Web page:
I’ve seen this a couple of times now (both times in the cinema) and it was only on the second viewing that the CGI was an issue for me. I think that during the first watch I was far more absorbed with the story and the ‘event’ to notice some of the uncannier moments, although, like Armin has said, Pesci referring to Bob as ‘kid’ was hilarious whatever age they were supposed to be. Having said that, even on the first watch, watching De Niro administer a grocerial kerb stomping so gingerly and listlessly was grim viewing, particularly to a man who has measured his life in on screen beatings delivered with a rhythmic enthusiasm and a classic rock soundtrack by the grimacing Italian American icon. In the past whenever Bob has obliged with an unnecessarily prolonged beating it’s the relentlessness and savagery that made one wince. This time I just feared for the man’s hip. I can’t help but wonder whether the scene was included as an in-joke, harking back, as it did, to so many of Bob and Marty’s magisterial cinematic shoeings over the decades past, or was perhaps meant to stand as a metatextual comment on the films themes of decay and powerlessness that we all must face when confronted by an implacable foe (be it god/time/conscience/scousers in shorts)? I just don’t know. Perhaps I’d have to watch it again to make a proper judgement.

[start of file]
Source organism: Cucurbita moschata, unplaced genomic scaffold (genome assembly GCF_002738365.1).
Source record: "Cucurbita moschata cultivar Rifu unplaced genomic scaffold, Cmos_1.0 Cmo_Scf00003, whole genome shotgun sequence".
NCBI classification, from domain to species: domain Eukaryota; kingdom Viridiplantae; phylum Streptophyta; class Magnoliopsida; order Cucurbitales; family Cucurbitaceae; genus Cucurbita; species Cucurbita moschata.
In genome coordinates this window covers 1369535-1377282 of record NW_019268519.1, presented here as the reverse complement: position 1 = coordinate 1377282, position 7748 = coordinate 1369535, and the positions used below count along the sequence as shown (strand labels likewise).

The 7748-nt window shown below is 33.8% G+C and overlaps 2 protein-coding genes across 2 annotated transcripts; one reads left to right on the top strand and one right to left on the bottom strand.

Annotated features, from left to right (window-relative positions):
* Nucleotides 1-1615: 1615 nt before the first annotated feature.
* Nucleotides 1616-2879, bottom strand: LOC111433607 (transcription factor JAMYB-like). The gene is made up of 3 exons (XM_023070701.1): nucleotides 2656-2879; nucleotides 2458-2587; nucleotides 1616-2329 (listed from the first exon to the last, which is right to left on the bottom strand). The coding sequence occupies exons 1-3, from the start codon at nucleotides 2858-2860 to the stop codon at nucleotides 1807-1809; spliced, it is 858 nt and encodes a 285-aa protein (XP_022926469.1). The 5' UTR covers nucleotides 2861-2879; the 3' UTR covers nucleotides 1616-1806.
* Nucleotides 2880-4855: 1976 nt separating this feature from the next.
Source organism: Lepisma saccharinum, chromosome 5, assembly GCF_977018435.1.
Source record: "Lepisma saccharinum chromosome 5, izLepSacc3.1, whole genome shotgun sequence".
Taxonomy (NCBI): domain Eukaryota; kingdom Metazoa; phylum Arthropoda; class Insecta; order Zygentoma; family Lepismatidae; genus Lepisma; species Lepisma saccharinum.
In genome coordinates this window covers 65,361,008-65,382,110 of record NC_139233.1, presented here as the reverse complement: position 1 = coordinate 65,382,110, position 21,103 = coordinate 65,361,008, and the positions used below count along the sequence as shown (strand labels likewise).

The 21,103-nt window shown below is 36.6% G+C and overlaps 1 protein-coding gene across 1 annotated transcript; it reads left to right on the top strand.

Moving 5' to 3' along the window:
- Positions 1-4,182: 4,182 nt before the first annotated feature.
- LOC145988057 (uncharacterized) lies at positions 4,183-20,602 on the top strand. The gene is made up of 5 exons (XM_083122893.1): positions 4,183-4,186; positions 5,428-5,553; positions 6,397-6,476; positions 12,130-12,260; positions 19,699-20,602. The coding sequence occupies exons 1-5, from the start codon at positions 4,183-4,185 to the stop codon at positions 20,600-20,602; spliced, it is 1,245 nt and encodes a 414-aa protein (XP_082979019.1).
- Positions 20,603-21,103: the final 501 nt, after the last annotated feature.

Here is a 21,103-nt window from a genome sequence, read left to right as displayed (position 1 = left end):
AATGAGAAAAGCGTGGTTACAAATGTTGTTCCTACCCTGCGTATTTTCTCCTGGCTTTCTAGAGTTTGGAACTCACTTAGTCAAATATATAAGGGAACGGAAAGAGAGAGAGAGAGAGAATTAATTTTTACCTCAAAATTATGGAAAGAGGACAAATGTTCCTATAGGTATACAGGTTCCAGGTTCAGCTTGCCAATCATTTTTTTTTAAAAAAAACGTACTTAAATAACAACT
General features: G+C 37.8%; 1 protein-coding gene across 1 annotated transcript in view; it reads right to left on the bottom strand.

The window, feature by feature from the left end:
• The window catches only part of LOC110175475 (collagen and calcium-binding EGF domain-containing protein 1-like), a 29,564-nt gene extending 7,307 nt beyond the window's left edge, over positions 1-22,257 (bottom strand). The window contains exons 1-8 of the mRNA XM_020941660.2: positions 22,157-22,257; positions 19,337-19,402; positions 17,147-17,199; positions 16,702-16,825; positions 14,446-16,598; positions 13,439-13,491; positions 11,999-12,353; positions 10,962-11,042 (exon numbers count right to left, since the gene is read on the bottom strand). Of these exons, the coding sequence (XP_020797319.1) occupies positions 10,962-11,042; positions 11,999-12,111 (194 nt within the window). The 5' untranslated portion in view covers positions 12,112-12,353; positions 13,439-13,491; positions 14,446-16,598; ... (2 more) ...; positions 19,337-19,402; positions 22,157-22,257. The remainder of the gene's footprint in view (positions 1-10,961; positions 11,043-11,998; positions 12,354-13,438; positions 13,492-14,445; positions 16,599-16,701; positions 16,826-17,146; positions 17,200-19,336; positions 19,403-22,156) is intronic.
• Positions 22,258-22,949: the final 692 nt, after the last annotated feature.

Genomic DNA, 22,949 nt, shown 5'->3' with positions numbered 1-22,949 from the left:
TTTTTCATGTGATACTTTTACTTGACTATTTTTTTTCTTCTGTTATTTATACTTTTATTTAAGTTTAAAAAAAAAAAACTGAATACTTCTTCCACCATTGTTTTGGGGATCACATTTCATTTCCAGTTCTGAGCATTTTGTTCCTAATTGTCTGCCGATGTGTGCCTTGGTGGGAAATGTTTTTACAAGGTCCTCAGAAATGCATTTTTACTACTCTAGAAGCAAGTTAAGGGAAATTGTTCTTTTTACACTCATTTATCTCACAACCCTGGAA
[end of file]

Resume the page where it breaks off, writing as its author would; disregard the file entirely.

Joe Pesci is absolutely amazing, particularly toward the end. He attains the inner peace that Frank can never achieve. Frank is a blank monster in a world of monsters. But then, we’re all Frankies, aren't we? We’re all lying in hell.

Happy New Year CaB.   

Elderly Sumo Prophecy

  • In France we call it le bellend
Re: The Irishman (new Scorsese film feat. De Niro, Pacino, Pesci)
« Reply #173 on: January 02, 2020, 03:40:41 PM »
The grocery store owner shouldn't have even been hurt, considering how gently DeNiro was kicking his fucking head in.
There's also that bit where he's clambering over some rocks where he's obviously being very careful with his footing, whereas a younger man would be striding over that shit. Then he chucks his gun in the water. Underarm. Like a girl.
« Last Edit: January 02, 2020, 05:11:35 PM by Elderly Sumo Prophecy »

Re: The Irishman (new Scorsese film feat. De Niro, Pacino, Pesci)
« Reply #174 on: January 02, 2020, 08:35:07 PM »